When I was a senior in high school, as a culmination of our study of Dante's INFERNO, my high school English teacher gave us the assignment of writing our own INFERNO. It had to be an allegory, all our punishments had to fit the crimes, and we had to reach for a style reminiscent of Dante. It remains one of my favorite assignments.
I decided to make my inferno a writer's inferno. The entire thing was structured on a gigantic typing element. The most offensive crimes were relegated to the most frequently used letters, while lesser crimes were placed on the less frequent letters. Hence, Satan and the worst offenders of all were located on the letter "e."
I still have this paper, and it still cracks me up to read it. It's also somewhat gratifying to remember that, even at the age of 17, I saw myself as a writer, so much so that, in my high school English assignment, I attempted to define my view of literature. However, it was a high school student's perspective. Therefore, I placed Dante, Melville and other writers of allegory near the worst offenders. Their punishment, besides getting pounded against the wall of the infernal paper, was to be plagued with lice and vermin because they "attached significance to every detail of their writing, causing endless suffering for others" (I was thinking of myself and my fellow students, who had endured the hard labor of lengthy term papers about symbolism in these works). "Their works crawled with symbolism that their readers had to pick out." Hence their lice-infestation punishment.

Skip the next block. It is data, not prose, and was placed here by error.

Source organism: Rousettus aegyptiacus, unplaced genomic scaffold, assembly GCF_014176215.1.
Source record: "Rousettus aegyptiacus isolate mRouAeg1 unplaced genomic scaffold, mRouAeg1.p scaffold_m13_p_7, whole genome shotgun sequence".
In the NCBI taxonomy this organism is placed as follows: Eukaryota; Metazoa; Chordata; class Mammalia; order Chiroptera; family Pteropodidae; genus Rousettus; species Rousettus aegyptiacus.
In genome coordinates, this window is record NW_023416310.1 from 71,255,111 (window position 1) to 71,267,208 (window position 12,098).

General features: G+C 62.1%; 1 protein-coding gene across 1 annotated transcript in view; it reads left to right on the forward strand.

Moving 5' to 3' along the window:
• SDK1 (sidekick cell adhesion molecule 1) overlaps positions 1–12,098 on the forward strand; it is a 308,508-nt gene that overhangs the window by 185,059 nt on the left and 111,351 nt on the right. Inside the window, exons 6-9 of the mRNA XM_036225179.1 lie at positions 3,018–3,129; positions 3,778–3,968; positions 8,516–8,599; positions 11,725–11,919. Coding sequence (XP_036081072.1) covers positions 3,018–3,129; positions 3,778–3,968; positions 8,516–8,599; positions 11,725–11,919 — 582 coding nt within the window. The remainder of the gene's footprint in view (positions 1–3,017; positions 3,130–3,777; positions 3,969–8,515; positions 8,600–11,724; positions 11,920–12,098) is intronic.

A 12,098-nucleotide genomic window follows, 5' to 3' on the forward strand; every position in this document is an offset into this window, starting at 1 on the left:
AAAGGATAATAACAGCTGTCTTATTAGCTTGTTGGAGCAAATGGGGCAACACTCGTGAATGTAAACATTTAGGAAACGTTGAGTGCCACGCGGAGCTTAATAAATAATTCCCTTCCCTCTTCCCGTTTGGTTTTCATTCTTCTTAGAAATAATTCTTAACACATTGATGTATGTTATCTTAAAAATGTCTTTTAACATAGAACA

My 17 year old self made James Michener my guide, there to save me "from the path of cheap detective stories, dime novels, paperback books, television miniseries, lousy English papers and other bad writing." Apparently I had issues with genre fiction and making money from writing. Ah, youth! Michener clearly qualified, in my teenage mind, as a virtuous pagan, and his only crime, apparently, was that he had allowed his epic novels to be turned into mini-series. I condemned Alex Haley for the same reason.
I seemed to have been on quite an anti-TV screed on this assignment, because TV critics and writers of TV series got pretty prominent spots. Poor Norman Lear gets special mention. Other writers my teen self deemed worthy of Hell included Harlequin Romance writers, sensational journalists, political philosophers, and writers of pornography.
I wonder who I would place in writer's Hell today. Who would you put there, and where on the landscape would they land?
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